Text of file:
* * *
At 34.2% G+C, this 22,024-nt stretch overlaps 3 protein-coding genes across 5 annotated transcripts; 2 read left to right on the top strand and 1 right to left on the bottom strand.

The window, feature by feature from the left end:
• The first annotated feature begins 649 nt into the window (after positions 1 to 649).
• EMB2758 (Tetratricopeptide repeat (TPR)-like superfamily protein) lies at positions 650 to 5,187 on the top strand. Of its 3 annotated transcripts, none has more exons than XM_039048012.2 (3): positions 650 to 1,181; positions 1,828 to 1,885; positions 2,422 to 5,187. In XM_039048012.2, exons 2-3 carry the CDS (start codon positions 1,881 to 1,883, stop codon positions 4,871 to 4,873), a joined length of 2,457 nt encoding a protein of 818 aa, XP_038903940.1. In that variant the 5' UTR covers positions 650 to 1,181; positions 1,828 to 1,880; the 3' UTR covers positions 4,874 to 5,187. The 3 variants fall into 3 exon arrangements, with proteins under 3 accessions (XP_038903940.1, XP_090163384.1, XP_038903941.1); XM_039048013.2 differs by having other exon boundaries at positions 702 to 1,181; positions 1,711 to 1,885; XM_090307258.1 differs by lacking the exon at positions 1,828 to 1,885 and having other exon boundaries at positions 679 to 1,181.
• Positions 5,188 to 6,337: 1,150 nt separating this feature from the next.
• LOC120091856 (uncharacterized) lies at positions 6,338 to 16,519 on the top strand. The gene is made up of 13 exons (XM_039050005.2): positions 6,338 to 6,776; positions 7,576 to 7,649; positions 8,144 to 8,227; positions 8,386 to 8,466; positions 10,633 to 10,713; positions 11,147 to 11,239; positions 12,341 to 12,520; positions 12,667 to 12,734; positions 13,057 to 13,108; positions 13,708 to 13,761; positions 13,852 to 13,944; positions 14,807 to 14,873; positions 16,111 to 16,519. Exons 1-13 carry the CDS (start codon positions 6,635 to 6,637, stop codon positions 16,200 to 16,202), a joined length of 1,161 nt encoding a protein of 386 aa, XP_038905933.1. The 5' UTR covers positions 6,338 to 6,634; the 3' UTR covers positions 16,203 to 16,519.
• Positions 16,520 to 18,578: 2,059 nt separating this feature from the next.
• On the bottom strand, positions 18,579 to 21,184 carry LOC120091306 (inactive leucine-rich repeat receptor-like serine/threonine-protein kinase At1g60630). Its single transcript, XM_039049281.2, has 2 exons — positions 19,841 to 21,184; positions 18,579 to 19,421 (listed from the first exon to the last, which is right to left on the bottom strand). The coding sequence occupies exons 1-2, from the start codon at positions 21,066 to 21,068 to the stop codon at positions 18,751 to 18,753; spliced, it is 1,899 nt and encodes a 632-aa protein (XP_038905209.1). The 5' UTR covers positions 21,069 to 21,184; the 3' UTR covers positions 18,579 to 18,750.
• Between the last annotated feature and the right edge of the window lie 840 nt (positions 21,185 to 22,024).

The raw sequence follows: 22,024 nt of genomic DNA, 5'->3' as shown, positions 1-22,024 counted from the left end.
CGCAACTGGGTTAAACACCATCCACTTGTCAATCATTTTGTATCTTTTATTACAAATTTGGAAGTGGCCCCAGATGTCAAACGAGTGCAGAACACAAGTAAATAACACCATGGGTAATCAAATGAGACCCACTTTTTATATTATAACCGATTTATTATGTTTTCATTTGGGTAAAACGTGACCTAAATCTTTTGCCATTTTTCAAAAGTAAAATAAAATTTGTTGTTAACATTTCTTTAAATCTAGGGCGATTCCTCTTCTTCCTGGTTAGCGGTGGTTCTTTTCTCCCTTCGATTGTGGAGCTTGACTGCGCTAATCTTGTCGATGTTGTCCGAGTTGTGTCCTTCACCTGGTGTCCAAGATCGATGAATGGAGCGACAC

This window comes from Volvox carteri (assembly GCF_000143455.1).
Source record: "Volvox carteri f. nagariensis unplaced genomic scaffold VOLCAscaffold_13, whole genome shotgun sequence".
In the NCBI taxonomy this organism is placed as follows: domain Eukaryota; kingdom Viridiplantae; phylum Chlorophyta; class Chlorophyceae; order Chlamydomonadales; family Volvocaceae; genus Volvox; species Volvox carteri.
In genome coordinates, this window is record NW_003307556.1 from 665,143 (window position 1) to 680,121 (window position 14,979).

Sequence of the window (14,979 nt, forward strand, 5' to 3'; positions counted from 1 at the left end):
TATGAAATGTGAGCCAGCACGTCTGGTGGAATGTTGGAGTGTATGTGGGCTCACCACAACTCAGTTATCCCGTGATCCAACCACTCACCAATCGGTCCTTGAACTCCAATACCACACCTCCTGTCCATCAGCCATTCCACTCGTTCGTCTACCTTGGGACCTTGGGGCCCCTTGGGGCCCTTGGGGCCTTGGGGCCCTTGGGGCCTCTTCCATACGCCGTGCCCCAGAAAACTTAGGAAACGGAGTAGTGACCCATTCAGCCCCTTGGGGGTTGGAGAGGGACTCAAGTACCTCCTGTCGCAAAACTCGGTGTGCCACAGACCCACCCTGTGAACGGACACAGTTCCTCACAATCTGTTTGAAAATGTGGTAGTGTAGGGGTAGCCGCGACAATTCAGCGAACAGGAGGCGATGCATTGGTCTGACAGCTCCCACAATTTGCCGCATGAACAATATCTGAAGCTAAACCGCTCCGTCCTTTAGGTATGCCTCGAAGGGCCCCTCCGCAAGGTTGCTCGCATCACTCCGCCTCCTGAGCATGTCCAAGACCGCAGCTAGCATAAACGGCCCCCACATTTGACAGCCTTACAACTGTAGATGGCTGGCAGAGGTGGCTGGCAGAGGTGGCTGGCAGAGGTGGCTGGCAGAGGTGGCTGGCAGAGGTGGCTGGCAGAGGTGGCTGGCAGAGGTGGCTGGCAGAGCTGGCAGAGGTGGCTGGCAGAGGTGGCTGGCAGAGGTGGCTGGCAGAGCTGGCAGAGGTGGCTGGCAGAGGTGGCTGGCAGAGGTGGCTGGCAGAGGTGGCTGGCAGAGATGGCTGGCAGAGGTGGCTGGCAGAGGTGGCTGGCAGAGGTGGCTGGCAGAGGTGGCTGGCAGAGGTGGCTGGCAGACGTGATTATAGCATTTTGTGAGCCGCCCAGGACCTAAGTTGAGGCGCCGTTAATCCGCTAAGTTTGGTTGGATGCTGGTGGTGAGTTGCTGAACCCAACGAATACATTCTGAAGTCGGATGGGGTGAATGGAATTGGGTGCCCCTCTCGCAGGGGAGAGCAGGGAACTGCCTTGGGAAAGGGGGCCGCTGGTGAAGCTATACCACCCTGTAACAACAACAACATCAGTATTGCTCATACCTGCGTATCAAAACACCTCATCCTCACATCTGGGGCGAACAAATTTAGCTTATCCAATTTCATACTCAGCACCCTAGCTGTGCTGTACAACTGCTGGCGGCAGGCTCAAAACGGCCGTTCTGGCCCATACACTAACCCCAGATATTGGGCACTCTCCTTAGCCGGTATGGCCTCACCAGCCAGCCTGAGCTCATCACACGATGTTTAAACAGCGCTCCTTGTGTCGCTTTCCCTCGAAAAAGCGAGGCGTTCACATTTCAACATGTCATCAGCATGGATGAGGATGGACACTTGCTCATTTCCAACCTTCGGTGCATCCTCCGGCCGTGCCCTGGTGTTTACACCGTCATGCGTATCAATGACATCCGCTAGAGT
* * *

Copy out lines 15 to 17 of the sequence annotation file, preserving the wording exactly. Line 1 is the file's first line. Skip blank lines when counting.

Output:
In genome coordinates, this window is record NW_003307556.1 from 665,143 (window position 1) to 680,121 (window position 14,979).

Sequence of the window (14,979 nt, forward strand, 5' to 3'; positions counted from 1 at the left end):
TATGAAATGTGAGCCAGCACGTCTGGTGGAATGTTGGAGTGTATGTGGGCTCACCACAACTCAGTTATCCCGTGATCCAACCACTCACCAATCGGTCCTTGAACTCCAATACCACACCTCCTGTCCATCAGCCATTCCACTCGTTCGTCTACCTTGGGACCTTGGGGCCCCTTGGGGCCCTTGGGGCCTTGGGGCCCTTGGGGCCTCTTCCATACGCCGTGCCCCAGAAAACTTAGGAAACGGAGTAGTGACCCATTCAGCCCCTTGGGGGTTGGAGAGGGACTCAAGTACCTCCTGTCGCAAAACTCGGTGTGCCACAGACCCACCCTGTGAACGGACACAGTTCCTCACAATCTGTTTGAAAATGTGGTAGTGTAGGGGTAGCCGCGACAATTCAGCGAACAGGAGGCGATGCATTGGTCTGACAGCTCCCACAATTTGCCGCATGAACAATATCTGAAGCTAAACCGCTCCGTCCTTTAGGTATGCCTCGAAGGGCCCCTCCGCAAGGTTGCTCGCATCACTCCGCCTCCTGAGCATGTCCAAGACCGCAGCTAGCATAAACGGCCCCCACATTTGACAGCCTTACAACTGTAGATGGCTGGCAGAGGTGGCTGGCAGAGGTGGCTGGCAGAGGTGGCTGGCAGAGGTGGCTGGCAGAGGTGGCTGGCAGAGGTGGCTGGCAGAGGTGGCTGGCAGAGCTGGCAGAGGTGGCTGGCAGAGGTGGCTGGCAGAGGTGGCTGGCAGAGCTGGCAGAGGTGGCTGGCAGAGGTGGCTGGCAGAGGTGGCTGGCAGAGGTGGCTGGCAGAGATGGCTGGCAGAGGTGGCTGGCAGAGGTGGCTGGCAGAGGTGGCTGGCAGAGGTGGCTGGCAGAGGTGGCTGGCAGACGTGATTATAGCATTTTGTGAGCCGCCCAGGACCTAAGTTGAGGCGCCGTTAATCCGCTAAGTTTGGTTGGATGCTGGTGGTGAGTTGCTGAACCCAACGAATACATTCTGAAGTCGGATGGGGTGAATGGAATTGGGTGCCCCTCTCGCAGGGGAGAGCAGGGAACTGCCTTGGGAAAGGGGGCCGCTGGTGAAGCTATACCACCCTGTAACAACAACAACATCAGTATTGCTCATACCTGCGTATCAAAACACCTCATCCTCACATCTGGGGCGAACAAATTTAGCTTATCCAATTTCATACTCAGCACCCTAGCTGTGCTGTACAACTGCTGGCGGCAGGCTCAAAACGGCCGTTCTGGCCCATACACTAACCCCAGATATTGGGCACTCTCCTTAGCCGGTATGGCCTCACCAGCCAGCCTGAGCTCATCACACGATGTTTAAACAGCGCTCCTTGTGTCGCTTTCCCTCGAAAAAGCGAGGCGTTCACATTTCAACATGTCATCAGCATGGATGAGGATGGACACTTGCTCATTTCCAACCTTCGGTGCATCCTCCGGCCGTGCCCTGGTGTTTACACCGTCATGCGTATCAATGACATCCGCTAGAGT